I think it’s always unexpected when you surprise yourself with what you can do. Starting a business, owning a winery and having all of these big dreams can seem a bit far off or overwhelming, but putting your head down and working really hard and being able to look back on how far you have come is always a pleasant surprise. I am always surprised by how much I look back on my family and my past for inspiration when I’m stuck on something.
What's your advice for moms who are looking to start their own business?
I believe the best thing you can do for your kids is to show them everything that they can be and provide them the resources for that. Going after your own dreams will make you a better parent and will make you more fulfilled as well. I know leaving your child can be scary, but make time for yourself and don’t be afraid to use the resources available to you! Women are constantly being judged as mothers, and it’s time to push back on that and be a business owner and be a mom and be great at both.
What sacrifices have you made as a mom and business owner to keep everything in balance?
Traveling for work has been the hardest sacrifice I've had to make as a mother. Whether I'm traveling to the West Coast or locally (usually within the Hamptons, Nantucket or New York), it's always tough leaving behind my husband and our daughter—even for short trips. It's never easy spending time away, but it's a sacrifice I'm willing to make and I know that my family supports me in my creative and professional endeavors.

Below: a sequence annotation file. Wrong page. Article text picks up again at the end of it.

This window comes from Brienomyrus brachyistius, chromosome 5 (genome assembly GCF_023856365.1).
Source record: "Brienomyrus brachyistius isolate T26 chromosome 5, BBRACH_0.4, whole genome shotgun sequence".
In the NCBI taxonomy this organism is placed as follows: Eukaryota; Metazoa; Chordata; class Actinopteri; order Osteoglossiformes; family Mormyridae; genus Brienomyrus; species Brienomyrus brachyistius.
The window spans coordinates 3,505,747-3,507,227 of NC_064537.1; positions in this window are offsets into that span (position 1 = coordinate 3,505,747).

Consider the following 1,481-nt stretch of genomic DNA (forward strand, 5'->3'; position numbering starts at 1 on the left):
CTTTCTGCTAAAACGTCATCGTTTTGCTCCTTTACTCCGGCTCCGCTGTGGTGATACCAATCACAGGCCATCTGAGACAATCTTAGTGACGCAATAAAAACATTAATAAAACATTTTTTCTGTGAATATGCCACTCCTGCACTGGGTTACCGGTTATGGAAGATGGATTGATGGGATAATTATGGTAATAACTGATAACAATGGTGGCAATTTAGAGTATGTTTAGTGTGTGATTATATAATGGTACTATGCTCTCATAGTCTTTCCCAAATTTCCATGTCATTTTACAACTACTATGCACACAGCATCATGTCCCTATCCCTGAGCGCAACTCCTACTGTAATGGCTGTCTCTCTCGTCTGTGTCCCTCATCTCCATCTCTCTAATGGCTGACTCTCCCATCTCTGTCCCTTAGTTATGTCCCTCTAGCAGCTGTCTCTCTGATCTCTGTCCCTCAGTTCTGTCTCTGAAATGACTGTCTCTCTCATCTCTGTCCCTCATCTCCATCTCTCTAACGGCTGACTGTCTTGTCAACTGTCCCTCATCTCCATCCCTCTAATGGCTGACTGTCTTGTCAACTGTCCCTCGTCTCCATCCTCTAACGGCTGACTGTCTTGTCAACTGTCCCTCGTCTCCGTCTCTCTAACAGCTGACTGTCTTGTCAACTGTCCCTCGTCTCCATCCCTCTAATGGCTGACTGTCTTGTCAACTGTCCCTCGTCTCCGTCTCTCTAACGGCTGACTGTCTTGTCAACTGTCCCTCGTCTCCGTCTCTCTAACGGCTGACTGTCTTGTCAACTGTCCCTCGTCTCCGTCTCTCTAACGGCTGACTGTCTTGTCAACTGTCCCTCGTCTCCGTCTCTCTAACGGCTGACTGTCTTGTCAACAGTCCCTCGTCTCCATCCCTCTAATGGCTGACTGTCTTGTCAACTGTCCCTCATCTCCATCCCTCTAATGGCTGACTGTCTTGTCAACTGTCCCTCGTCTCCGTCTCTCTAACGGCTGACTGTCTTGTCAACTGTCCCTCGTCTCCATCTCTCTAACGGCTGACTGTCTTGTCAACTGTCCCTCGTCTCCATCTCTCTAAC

If you could have lunch with any business person/mogul/entrepreneur/nonprofit founder living or dead, who would it be and why?
I think it varies by the day! But right now, with the world being in such utter chaos, I'd love to sit with Bill and Melinda Gates. I am curious, of course, on the way Bill built Microsoft and has kept the brand so strong and at the forefront of what's happening. I am also interested in how they continue to build and maintain their foundation. The seem to travel the world working, volunteering and raising money while also raising a family!
Are there any new projects on the horizon for you?
Between my stores and the winery, there is always something happening for me! It’s amazing to be able to work with insanely creative and talented people at all my businesses. I like to keep both my businesses on the edge and ahead of the trends, so there are always hundreds of ideas constantly being pitched, tested and tried. You never know what will take off next!
"My husband and I negotiate responsibilities. If I need a day to clean the house, he'll take the kids to the zoo, to the park or to his mom's so that I can have some time alone. I don't have time to clean a lot, so I want to limit the amount of things I need to clean, pick up or organize. And one rule to avoid activity overload is that we must reserve one day each weekend for unscheduled activities. I did decide that having the perfect body or the perfect wardrobe was what I could sacrifice. I've learned to cut myself some slack." —Laura Flower Kim, higher education administrator; mom of two, ages 3 and 5